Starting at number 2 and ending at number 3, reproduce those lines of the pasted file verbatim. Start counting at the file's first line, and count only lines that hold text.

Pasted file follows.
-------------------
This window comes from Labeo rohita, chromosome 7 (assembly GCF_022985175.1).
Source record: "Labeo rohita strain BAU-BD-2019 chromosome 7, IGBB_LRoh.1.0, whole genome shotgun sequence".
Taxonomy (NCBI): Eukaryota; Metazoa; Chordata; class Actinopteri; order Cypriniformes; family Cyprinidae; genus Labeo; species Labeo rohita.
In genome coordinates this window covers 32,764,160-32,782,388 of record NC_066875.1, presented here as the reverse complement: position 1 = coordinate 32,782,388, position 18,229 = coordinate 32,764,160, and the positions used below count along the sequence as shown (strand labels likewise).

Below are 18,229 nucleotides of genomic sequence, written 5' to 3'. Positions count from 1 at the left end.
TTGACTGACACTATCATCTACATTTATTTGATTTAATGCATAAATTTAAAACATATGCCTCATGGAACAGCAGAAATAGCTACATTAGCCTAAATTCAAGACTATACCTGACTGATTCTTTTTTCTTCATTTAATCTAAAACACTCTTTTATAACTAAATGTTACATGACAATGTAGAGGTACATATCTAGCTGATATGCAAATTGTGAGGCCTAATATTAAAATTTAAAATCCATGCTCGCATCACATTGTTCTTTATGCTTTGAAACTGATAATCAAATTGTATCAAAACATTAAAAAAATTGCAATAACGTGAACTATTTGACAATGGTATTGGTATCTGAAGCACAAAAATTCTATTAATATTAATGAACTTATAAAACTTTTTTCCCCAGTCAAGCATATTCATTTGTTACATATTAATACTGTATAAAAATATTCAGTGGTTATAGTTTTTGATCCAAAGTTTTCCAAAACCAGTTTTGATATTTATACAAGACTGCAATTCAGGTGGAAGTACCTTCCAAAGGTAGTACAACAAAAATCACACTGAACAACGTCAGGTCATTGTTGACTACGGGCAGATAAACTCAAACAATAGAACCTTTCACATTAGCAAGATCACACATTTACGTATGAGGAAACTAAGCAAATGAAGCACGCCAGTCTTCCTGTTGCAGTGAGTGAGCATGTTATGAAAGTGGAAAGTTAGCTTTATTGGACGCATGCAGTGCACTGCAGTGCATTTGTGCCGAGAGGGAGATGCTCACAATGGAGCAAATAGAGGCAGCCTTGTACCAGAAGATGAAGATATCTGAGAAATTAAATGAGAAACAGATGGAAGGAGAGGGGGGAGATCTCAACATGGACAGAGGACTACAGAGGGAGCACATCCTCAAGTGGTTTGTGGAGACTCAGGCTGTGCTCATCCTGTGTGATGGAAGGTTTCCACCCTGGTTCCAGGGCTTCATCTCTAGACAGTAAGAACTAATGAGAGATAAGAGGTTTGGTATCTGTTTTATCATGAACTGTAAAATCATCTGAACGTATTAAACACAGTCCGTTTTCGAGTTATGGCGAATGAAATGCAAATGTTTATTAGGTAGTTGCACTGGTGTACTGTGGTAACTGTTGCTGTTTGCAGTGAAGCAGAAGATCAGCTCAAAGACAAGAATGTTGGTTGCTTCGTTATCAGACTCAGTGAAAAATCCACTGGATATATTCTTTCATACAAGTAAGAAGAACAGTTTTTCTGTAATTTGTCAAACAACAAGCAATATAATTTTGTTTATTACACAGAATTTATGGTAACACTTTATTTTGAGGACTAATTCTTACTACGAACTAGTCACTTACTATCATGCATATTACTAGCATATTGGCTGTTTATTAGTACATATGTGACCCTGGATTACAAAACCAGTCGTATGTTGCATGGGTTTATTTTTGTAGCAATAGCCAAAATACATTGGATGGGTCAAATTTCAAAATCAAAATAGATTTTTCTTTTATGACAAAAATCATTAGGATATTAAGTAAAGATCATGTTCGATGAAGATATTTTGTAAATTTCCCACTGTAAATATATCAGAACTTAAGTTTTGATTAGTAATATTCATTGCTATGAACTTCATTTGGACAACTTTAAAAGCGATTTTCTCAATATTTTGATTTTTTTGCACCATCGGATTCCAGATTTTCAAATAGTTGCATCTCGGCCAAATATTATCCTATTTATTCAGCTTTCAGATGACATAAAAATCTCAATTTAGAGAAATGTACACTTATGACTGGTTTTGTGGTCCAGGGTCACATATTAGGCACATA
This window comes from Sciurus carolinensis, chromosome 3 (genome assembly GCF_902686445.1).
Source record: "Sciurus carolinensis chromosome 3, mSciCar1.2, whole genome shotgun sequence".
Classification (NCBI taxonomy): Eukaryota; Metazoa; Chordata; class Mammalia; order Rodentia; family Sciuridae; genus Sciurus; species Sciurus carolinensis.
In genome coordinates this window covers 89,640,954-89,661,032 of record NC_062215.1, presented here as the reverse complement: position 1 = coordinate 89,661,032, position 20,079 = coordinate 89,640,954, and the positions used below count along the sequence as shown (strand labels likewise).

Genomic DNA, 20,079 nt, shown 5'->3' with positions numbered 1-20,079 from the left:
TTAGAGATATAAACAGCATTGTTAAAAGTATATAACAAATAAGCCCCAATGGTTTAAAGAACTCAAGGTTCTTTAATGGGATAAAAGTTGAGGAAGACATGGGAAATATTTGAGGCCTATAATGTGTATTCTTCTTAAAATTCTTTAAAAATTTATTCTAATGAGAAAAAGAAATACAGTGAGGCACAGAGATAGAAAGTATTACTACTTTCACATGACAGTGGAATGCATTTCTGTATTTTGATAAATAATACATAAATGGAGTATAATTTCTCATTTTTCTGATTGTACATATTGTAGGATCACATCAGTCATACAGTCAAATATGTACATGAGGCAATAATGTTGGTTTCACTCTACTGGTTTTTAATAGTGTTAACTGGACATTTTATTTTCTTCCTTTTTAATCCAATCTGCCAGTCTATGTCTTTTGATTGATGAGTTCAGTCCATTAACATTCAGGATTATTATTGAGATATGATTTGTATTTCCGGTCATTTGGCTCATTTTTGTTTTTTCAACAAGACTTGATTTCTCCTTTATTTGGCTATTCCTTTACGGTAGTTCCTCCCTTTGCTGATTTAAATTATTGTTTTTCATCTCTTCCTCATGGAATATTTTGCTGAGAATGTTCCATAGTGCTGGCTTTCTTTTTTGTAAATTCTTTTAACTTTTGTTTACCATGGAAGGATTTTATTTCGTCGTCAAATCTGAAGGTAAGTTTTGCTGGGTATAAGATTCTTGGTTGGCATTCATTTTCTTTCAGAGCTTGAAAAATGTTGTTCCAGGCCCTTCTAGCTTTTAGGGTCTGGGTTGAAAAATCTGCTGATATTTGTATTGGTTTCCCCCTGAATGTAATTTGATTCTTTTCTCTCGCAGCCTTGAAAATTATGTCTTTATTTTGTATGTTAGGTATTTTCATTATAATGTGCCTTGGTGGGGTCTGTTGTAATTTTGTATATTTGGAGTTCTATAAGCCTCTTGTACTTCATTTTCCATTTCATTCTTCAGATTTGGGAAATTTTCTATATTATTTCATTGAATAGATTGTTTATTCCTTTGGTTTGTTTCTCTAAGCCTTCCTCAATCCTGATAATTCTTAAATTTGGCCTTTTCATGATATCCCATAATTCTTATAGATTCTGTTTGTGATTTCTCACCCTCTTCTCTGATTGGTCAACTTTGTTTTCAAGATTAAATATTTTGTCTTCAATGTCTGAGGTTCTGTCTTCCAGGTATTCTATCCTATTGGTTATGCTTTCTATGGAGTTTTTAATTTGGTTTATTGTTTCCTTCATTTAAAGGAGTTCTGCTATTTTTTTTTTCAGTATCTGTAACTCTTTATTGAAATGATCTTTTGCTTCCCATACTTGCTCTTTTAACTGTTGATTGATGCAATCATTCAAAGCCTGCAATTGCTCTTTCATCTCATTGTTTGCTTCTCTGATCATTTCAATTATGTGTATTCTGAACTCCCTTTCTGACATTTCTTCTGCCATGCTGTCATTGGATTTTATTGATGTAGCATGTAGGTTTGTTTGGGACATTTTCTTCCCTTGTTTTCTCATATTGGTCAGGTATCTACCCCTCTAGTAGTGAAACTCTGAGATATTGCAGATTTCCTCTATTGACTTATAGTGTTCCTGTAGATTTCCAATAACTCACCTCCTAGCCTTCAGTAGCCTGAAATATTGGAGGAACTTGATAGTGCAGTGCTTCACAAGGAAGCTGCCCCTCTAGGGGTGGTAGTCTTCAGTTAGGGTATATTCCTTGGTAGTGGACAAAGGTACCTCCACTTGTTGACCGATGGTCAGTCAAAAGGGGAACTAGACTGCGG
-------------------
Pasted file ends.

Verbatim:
Source record: "Labeo rohita strain BAU-BD-2019 chromosome 7, IGBB_LRoh.1.0, whole genome shotgun sequence".
Taxonomy (NCBI): Eukaryota; Metazoa; Chordata; class Actinopteri; order Cypriniformes; family Cyprinidae; genus Labeo; species Labeo rohita.